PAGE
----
Some B.C. fish farms to close or move in bid to help wild salmon recover
VICTORIA - All 17 fish farms in British Columbia's Broughton Archipelago will either be closed or moved in an effort to create a migration path for wild salmon.
The agreement between the federal and provincial governments, First Nations and two fish farm companies, Marine Harvest Canada and Cermaq Canada, was announced Friday with a goal to protect and restore wild salmon.
Opponents to open-net pen fish farms in the Broughton Archipelago have conducted protests and occupations on some of the farms.
Experts and First Nations in the area have long complained the farms spread disease, viruses and sea lice, harming the wild juvenile salmon that migrate through the same waters. The B.C. Salmon Farmers Association has said there is no evidence that farmed salmon negatively impacts wild salmon.
Friday's agreement was prompted by provincial government guidelines announced in June that meant fish farm operators had to get First Nations' approval to operate in their territory. The guidelines also said operators needed to satisfy Fisheries and Oceans Canada that their operations didn't have an adverse impact on the wild stock in the area.
The First Nations included in the agreement are the Namgis, the Kwikwasut'inuxw Haxwa'mis and Mamalilikulla.
Bob Chamberlin, chief councillor of the Kwikwasut'inuxw Haxwa'mis First Nation, said Indigenous Peoples have long demanded justice for the wild salmon in their territories.
“What we're witnessing today is critical to Canada's development. We're seeing a jointly defined government, First Nations process come to shared recommendations.”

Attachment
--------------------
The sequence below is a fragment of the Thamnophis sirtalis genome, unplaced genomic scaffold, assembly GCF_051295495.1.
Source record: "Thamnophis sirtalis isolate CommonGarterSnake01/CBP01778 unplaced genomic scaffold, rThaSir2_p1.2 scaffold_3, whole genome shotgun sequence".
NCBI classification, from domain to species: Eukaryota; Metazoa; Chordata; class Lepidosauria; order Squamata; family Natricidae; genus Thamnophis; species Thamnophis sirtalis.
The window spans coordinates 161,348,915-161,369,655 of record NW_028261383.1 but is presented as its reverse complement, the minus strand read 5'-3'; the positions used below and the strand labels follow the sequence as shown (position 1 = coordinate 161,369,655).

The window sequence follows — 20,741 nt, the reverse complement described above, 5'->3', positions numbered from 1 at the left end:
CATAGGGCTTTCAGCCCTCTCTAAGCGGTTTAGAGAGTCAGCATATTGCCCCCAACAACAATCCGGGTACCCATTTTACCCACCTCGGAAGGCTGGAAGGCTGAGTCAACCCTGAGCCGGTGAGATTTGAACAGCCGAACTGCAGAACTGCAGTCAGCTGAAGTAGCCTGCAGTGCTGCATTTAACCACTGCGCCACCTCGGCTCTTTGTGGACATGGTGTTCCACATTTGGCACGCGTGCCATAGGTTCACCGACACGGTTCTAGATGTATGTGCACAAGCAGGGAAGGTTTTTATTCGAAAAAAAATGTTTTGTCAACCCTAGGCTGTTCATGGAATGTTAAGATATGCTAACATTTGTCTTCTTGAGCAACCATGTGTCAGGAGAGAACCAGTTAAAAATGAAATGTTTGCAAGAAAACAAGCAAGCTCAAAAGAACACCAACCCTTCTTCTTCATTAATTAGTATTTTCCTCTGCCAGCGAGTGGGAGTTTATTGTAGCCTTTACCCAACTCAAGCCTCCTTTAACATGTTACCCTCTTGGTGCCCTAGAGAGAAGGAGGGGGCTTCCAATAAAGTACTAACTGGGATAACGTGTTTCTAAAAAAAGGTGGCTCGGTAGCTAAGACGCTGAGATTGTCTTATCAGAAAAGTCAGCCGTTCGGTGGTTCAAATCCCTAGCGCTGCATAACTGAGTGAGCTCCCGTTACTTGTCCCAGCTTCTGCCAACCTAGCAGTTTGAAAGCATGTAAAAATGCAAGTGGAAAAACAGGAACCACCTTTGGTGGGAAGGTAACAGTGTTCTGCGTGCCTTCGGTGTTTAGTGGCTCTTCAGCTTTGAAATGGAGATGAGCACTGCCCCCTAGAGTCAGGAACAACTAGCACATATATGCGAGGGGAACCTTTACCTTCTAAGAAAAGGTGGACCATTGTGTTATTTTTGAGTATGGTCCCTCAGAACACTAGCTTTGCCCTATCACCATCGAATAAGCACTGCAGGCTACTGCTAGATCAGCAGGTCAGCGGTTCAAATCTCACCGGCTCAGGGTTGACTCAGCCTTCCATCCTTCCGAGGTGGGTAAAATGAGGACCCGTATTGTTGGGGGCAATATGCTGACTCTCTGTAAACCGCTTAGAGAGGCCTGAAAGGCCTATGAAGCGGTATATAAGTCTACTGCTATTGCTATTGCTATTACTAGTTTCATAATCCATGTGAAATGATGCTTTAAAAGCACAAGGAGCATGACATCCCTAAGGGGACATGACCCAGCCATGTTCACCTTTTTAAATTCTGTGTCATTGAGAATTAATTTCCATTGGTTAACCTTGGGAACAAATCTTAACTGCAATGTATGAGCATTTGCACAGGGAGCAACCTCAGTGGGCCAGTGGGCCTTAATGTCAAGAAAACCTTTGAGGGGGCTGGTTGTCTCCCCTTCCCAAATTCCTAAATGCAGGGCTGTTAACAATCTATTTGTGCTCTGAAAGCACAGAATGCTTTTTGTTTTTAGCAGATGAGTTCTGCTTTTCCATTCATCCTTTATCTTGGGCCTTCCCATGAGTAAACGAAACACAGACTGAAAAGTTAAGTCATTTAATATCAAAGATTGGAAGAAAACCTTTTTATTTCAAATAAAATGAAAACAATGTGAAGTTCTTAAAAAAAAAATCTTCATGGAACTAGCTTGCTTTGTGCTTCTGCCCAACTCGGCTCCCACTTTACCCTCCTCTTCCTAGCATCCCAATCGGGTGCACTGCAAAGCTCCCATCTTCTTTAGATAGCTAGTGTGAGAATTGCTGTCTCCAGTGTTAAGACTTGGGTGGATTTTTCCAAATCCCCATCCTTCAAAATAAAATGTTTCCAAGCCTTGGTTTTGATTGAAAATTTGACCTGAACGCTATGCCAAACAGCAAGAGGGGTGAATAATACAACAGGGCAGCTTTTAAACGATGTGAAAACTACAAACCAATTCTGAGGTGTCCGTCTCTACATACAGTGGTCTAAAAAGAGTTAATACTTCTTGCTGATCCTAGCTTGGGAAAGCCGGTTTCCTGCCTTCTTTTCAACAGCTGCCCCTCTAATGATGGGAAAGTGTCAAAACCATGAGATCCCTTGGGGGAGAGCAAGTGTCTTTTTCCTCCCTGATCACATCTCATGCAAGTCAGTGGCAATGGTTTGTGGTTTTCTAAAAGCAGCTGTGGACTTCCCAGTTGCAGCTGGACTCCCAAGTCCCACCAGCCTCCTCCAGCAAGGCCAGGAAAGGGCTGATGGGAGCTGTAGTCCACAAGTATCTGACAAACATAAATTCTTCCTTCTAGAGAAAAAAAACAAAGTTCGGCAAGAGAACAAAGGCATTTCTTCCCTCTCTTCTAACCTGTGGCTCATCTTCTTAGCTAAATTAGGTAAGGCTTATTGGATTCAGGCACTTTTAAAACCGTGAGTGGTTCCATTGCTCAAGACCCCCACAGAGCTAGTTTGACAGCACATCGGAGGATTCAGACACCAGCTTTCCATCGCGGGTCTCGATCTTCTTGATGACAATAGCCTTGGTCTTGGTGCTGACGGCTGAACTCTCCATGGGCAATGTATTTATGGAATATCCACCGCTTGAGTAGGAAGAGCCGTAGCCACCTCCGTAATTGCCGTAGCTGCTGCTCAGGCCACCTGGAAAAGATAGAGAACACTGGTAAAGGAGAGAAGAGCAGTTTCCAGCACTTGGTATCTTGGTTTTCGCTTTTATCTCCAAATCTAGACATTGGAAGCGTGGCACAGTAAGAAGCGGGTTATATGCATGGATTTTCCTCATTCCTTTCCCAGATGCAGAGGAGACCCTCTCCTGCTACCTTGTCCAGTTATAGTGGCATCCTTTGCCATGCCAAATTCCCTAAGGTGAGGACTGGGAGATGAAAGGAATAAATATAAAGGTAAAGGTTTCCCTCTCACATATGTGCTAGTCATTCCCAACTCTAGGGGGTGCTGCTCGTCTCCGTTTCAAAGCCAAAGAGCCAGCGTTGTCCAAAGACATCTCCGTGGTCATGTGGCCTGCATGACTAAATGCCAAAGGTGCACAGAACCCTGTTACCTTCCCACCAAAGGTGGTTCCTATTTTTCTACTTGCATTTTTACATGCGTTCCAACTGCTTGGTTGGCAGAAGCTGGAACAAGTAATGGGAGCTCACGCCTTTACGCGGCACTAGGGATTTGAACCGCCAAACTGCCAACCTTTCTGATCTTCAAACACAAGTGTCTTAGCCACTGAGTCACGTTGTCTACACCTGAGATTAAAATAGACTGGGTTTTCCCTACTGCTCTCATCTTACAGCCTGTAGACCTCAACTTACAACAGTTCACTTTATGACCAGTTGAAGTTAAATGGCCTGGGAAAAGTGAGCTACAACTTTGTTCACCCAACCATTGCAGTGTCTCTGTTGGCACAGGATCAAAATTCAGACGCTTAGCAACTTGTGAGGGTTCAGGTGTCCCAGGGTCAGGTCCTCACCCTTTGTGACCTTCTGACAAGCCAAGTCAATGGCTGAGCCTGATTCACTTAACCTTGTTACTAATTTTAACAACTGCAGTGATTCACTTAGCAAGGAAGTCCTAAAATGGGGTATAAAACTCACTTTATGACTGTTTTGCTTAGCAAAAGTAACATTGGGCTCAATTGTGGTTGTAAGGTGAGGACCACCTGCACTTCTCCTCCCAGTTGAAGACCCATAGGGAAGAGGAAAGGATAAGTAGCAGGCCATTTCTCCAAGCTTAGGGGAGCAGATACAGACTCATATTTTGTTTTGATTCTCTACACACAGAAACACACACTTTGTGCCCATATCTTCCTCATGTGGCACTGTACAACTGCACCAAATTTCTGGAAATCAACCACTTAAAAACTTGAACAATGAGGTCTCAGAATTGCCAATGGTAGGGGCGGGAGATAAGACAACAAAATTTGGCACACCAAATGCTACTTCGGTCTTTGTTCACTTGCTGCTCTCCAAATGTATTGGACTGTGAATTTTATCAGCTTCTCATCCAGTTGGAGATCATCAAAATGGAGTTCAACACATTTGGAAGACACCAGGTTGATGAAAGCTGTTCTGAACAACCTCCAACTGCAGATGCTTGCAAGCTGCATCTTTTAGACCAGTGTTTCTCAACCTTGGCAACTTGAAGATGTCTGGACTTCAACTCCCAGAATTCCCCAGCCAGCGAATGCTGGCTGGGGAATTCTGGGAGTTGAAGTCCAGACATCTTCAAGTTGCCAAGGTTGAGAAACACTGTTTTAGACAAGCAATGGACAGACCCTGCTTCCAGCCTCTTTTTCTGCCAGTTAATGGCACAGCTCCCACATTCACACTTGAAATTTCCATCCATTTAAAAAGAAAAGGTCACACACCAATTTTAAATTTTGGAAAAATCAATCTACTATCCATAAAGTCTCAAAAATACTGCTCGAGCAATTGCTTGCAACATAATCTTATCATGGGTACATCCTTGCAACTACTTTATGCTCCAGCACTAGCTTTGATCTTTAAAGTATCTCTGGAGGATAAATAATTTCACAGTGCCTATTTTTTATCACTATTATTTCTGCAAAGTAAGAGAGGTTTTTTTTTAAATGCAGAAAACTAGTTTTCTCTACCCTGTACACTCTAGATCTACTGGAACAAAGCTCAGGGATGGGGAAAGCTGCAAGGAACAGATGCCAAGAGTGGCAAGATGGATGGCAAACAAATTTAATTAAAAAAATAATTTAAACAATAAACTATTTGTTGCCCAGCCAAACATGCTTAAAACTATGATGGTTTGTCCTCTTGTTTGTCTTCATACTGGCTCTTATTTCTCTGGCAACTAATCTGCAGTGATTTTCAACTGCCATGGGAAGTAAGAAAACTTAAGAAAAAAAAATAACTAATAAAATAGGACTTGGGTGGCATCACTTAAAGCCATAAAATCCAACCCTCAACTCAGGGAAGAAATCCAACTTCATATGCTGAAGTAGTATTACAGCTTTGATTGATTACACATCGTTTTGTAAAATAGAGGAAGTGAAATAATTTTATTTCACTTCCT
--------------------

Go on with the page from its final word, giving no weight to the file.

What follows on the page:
The plan is for four farms to close next year, two in 2020 and four more in the two years after that. The agreement says the remaining seven tenures will end unless they have First Nation approval and Department of Fisheries licences.
The agreement includes the implementation of new technologies to address risks on the farms, such as sea lice, and steps to restore wild salmon habitat in the Broughton Archipelago, a collection of islands off northeastern Vancouver Island.
Chamberlin thanked both Cermaq and Marine Harvest for negotiating the agreement.
“What I kept hearing from you time and time again ... was a concern for the people who have employment. We had to strike a balance between the needs of our people and the needs of industry, and I believe we have done that expertly.”
Diane Morrison, managing director of Marine Harvest, said the province is changing and that means businesses must evolve. She said it is an important agreement for its 600 employees, their families and their future.
“Marine Harvest will not be making any changes to staff or contractors because of this agreement, but based on the agreed plan we will be initiating a transition in the Broughton and our operations there will change.”
In a news release, the company said the agreement “will ensure a viable production area is maintained during the transition period and allow for business adjustments to be made. ... There are no changes to employment anticipated at this time.”
B.C. Premier John Horgan said public confidence in the fish farm industry is critically important, and the agreement includes a plan for oversight of the operations by area First Nations, a template that can be used in other industries across B.C.
Horgan said the process has created a sense of goodwill between governments, industry and First Nations.
“That's why there's hope and optimism for the future that wild salmon is what brought us together and wild salmon is what will keep us together.”